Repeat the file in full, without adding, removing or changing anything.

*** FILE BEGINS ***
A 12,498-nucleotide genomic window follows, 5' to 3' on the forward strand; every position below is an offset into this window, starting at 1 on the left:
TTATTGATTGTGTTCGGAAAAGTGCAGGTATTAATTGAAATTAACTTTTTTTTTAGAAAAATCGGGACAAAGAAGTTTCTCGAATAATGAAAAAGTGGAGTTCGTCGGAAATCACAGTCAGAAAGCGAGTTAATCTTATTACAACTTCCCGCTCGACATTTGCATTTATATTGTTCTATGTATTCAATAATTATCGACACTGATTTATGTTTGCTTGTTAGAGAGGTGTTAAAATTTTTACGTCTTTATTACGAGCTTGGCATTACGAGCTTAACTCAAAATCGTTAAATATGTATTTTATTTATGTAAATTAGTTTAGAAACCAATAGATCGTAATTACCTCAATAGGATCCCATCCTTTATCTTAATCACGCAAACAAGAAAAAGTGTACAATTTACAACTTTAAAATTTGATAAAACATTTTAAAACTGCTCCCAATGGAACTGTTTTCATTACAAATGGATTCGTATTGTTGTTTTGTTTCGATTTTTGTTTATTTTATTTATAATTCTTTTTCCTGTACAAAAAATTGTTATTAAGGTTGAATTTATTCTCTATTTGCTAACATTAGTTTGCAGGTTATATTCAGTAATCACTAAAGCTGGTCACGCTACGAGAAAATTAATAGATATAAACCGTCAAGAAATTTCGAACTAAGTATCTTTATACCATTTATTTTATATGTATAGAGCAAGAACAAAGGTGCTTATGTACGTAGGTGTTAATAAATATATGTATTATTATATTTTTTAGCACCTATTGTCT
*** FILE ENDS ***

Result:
A 12,498-nucleotide genomic window follows, 5' to 3' on the forward strand; every position below is an offset into this window, starting at 1 on the left:
TTATTGATTGTGTTCGGAAAAGTGCAGGTATTAATTGAAATTAACTTTTTTTTTAGAAAAATCGGGACAAAGAAGTTTCTCGAATAATGAAAAAGTGGAGTTCGTCGGAAATCACAGTCAGAAAGCGAGTTAATCTTATTACAACTTCCCGCTCGACATTTGCATTTATATTGTTCTATGTATTCAATAATTATCGACACTGATTTATGTTTGCTTGTTAGAGAGGTGTTAAAATTTTTACGTCTTTATTACGAGCTTGGCATTACGAGCTTAACTCAAAATCGTTAAATATGTATTTTATTTATGTAAATTAGTTTAGAAACCAATAGATCGTAATTACCTCAATAGGATCCCATCCTTTATCTTAATCACGCAAACAAGAAAAAGTGTACAATTTACAACTTTAAAATTTGATAAAACATTTTAAAACTGCTCCCAATGGAACTGTTTTCATTACAAATGGATTCGTATTGTTGTTTTGTTTCGATTTTTGTTTATTTTATTTATAATTCTTTTTCCTGTACAAAAAATTGTTATTAAGGTTGAATTTATTCTCTATTTGCTAACATTAGTTTGCAGGTTATATTCAGTAATCACTAAAGCTGGTCACGCTACGAGAAAATTAATAGATATAAACCGTCAAGAAATTTCGAACTAAGTATCTTTATACCATTTATTTTATATGTATAGAGCAAGAACAAAGGTGCTTATGTACGTAGGTGTTAATAAATATATGTATTATTATATTTTTTAGCACCTATTGTCT